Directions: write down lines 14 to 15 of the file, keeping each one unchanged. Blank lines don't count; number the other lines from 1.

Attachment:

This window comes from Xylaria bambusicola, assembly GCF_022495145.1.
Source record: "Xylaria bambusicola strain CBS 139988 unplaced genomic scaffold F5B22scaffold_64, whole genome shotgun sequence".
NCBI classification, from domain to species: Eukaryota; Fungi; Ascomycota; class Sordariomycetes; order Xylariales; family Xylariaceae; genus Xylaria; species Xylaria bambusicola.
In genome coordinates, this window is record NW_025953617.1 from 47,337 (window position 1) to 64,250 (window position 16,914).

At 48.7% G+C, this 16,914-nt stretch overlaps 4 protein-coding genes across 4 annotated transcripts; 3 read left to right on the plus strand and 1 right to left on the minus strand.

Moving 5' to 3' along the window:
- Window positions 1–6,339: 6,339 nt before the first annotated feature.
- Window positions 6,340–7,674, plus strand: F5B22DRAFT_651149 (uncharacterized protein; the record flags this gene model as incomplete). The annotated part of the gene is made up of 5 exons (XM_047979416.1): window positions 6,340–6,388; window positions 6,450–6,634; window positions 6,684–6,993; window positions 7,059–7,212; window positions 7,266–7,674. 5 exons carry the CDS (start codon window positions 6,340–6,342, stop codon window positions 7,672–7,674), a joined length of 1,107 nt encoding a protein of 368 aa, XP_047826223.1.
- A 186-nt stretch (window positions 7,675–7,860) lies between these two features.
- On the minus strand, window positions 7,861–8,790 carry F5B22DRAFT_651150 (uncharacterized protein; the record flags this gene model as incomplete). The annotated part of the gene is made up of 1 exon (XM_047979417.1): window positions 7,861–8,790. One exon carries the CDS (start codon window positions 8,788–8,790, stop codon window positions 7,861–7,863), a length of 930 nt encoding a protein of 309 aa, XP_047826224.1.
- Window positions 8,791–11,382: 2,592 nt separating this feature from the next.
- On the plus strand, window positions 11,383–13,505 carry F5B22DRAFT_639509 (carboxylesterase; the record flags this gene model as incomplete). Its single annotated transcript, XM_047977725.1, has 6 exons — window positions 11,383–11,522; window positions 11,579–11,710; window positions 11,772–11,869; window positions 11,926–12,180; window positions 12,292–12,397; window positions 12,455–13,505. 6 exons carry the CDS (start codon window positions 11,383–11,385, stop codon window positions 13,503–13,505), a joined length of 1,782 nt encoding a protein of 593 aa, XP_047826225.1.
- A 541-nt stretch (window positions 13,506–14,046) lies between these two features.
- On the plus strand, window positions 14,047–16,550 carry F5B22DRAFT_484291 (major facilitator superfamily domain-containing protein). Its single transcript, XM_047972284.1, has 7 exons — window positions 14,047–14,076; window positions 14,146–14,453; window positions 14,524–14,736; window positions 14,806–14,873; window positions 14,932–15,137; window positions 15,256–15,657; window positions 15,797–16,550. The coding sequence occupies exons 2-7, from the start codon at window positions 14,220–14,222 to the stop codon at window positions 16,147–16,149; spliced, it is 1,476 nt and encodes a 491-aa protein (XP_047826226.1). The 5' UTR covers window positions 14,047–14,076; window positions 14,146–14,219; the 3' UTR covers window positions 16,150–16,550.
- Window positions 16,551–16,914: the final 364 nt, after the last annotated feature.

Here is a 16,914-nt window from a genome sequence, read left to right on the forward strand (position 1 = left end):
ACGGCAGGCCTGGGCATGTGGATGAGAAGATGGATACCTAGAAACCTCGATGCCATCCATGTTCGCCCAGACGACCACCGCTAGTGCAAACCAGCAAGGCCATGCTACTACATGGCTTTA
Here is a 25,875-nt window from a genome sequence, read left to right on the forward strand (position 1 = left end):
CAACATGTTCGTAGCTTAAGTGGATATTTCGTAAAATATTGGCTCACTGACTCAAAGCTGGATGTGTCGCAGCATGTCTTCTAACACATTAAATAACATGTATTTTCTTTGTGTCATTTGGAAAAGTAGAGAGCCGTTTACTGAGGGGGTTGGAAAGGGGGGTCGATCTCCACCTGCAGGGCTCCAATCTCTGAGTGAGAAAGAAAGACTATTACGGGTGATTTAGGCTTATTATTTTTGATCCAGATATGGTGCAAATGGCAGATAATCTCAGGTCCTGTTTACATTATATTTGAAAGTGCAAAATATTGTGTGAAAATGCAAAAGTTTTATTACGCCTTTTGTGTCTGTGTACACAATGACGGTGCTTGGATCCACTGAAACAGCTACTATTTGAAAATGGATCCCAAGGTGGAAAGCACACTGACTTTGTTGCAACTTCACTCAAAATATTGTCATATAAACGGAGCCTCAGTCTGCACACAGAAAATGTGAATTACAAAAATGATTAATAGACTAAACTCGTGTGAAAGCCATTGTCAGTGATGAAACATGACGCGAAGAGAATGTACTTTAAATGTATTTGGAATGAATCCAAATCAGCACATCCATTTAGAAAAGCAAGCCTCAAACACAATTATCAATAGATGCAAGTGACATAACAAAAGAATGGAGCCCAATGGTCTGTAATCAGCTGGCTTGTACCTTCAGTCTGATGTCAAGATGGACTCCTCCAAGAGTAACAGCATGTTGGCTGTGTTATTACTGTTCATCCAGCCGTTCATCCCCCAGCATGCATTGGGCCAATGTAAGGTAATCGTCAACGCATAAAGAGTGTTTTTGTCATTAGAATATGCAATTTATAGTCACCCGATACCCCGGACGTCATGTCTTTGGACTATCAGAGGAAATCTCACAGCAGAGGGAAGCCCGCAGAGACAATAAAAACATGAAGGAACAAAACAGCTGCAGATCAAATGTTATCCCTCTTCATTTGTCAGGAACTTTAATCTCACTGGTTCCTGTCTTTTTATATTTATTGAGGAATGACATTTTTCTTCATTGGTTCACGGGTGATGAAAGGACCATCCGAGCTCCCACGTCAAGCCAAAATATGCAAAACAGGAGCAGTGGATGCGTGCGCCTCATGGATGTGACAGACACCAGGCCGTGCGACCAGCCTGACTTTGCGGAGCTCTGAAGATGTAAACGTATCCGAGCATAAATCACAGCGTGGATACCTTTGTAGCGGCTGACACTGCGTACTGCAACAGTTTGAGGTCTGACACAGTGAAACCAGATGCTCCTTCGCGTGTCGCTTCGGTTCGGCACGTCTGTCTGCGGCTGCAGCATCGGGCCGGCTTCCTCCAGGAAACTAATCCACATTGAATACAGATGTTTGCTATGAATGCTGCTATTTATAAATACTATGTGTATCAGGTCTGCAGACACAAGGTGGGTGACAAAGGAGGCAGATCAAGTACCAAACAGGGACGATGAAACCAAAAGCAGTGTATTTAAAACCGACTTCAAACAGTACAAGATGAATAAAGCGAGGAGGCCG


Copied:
- On the plus strand, window positions 14,047–16,550 carry F5B22DRAFT_484291 (major facilitator superfamily domain-containing protein). Its single transcript, XM_047972284.1, has 7 exons — window positions 14,047–14,076; window positions 14,146–14,453; window positions 14,524–14,736; window positions 14,806–14,873; window positions 14,932–15,137; window positions 15,256–15,657; window positions 15,797–16,550. The coding sequence occupies exons 2-7, from the start codon at window positions 14,220–14,222 to the stop codon at window positions 16,147–16,149; spliced, it is 1,476 nt and encodes a 491-aa protein (XP_047826226.1). The 5' UTR covers window positions 14,047–14,076; window positions 14,146–14,219; the 3' UTR covers window positions 16,150–16,550.
- Window positions 16,551–16,914: the final 364 nt, after the last annotated feature.